“The Sales Moment; Issue #232″
There may be few of you that are arrogant enough to say, “nope…never!” But for the rest of us, we have all been wrong about something. And if we have been wrong once, is it possible we could be wrong again?
Assumption can be particularly dangerous when it comes to communication and relationships. To assume you know how another person is feeling or thinking about a particular situation can be a disaster. At the root of every miscommunication is an assumption.
Do you openly give unsolicited advice to someone who has been through a tragic loss or difficult life event without knowing fully the depth of pain and despair they are experiencing? Your heart may be in the right place but trying to “fix” them may only lead to more grief. The best way to help is to be supportive and present.
As a salesperson, do you assume you know your prospect’s needs before they tell you? You have made this presentation numerous times. You know the questions they will ask and why your product is the best solution. Right? Wrong!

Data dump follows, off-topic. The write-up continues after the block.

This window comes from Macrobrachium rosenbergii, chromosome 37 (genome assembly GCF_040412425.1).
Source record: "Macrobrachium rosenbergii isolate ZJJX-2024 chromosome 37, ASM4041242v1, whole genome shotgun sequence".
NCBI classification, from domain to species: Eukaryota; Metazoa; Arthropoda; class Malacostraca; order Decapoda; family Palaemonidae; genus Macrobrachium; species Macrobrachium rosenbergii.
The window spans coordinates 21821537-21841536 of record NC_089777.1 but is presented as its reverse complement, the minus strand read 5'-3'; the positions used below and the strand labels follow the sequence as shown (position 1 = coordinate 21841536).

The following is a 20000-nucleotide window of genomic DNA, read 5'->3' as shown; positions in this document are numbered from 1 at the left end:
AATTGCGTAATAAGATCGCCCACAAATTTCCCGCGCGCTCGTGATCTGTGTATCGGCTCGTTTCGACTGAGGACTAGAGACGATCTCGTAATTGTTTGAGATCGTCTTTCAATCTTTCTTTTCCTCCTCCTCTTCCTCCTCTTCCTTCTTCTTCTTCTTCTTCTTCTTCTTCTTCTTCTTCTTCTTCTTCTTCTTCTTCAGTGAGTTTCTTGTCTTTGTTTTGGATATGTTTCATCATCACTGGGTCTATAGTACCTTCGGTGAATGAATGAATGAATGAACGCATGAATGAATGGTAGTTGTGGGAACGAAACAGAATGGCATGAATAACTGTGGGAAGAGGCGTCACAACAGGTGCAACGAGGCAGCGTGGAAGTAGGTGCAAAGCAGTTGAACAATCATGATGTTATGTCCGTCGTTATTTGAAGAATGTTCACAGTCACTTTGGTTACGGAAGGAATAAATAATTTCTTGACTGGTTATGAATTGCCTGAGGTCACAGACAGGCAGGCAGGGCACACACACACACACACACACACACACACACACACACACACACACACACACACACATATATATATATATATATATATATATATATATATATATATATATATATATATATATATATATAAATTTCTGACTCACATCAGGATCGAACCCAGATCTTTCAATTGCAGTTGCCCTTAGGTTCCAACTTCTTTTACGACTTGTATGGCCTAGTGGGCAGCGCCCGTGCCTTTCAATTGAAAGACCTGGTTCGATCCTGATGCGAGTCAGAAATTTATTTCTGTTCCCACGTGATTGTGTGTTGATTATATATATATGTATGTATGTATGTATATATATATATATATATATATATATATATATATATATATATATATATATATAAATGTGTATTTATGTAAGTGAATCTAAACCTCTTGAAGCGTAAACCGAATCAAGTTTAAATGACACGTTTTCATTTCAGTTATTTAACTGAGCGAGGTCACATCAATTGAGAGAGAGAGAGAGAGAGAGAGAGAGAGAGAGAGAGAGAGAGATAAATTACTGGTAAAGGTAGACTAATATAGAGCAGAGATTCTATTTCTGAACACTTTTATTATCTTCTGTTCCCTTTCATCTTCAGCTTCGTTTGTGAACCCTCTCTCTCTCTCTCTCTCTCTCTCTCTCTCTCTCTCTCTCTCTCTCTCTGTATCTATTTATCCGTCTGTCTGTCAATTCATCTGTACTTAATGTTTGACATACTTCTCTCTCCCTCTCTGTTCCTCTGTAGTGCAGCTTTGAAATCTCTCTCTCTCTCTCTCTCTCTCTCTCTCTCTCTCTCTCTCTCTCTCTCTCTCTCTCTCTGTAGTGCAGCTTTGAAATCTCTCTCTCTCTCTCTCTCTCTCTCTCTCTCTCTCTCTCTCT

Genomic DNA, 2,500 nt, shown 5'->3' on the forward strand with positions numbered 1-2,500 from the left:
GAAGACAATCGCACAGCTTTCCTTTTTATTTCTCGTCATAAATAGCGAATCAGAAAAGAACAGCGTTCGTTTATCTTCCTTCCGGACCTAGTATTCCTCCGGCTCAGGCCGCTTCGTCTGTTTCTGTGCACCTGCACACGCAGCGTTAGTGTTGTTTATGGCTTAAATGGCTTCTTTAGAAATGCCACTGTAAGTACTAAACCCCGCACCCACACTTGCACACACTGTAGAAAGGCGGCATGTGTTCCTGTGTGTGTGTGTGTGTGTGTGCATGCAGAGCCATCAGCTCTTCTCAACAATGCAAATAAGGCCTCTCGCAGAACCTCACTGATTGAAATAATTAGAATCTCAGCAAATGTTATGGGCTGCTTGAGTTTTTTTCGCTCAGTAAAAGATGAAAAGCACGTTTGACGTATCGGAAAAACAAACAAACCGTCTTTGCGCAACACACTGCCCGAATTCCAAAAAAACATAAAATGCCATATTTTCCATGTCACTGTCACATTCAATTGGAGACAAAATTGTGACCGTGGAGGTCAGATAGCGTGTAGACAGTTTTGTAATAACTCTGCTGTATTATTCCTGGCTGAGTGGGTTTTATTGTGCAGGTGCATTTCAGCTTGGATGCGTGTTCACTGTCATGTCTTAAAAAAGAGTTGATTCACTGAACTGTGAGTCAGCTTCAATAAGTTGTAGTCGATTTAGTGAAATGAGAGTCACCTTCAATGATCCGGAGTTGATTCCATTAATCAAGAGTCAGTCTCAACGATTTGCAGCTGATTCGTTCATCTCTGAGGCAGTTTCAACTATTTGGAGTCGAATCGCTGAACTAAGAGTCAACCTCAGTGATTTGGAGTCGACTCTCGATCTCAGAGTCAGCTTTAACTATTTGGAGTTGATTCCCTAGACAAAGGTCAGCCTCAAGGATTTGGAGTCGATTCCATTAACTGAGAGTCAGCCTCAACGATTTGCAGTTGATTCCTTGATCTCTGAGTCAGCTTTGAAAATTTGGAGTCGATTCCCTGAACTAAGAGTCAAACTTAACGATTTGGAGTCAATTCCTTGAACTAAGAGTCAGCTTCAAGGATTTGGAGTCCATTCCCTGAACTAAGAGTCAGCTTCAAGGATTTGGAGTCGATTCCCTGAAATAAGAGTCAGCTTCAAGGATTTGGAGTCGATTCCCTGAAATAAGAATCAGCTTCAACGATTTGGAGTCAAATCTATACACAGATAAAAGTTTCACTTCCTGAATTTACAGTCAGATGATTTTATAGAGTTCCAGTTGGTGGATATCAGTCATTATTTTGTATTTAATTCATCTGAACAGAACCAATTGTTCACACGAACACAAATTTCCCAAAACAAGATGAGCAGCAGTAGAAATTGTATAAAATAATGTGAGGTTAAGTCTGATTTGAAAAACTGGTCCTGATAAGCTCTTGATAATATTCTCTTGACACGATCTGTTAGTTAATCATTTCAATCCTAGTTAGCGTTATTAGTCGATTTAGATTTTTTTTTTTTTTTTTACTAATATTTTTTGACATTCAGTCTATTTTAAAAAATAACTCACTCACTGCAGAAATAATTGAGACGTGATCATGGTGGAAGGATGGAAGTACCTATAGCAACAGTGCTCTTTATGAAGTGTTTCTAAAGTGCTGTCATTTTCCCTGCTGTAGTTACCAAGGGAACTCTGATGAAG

You cannot begin to understand the thinking of another person until you ask questions and listen carefully to their answers. Our goal should be clear communication and by clear I mean that both parties fully understand one another.
In his best selling book, The 7 Habits of Highly Effective People, Stephen R. Covey entitled Habit 5 as Seek First to Understand, Then to Be Understood. He defines emphatic listening as listening with the intent to understand.
Here is an excerpt:
We typically seek first to be understood. Most people do not listen with the intent to understand; they listen with the intent to reply. They’re either speaking or preparing to speak. They’re filtering everything through their own paradigms, reading their autobiography into other people’s lives.
Do you make assumptions like, “Oh, I know exactly how you feel” and, “I went through the very same thing, let me tell you about my experience.” If you’re not sure, ask someone close to you that will tell you the truth.
We have opportunities to practice the habit of emphatic listening every day with co-workers, customers, friends and family. We just have to make a conscious effort.
Have a great week!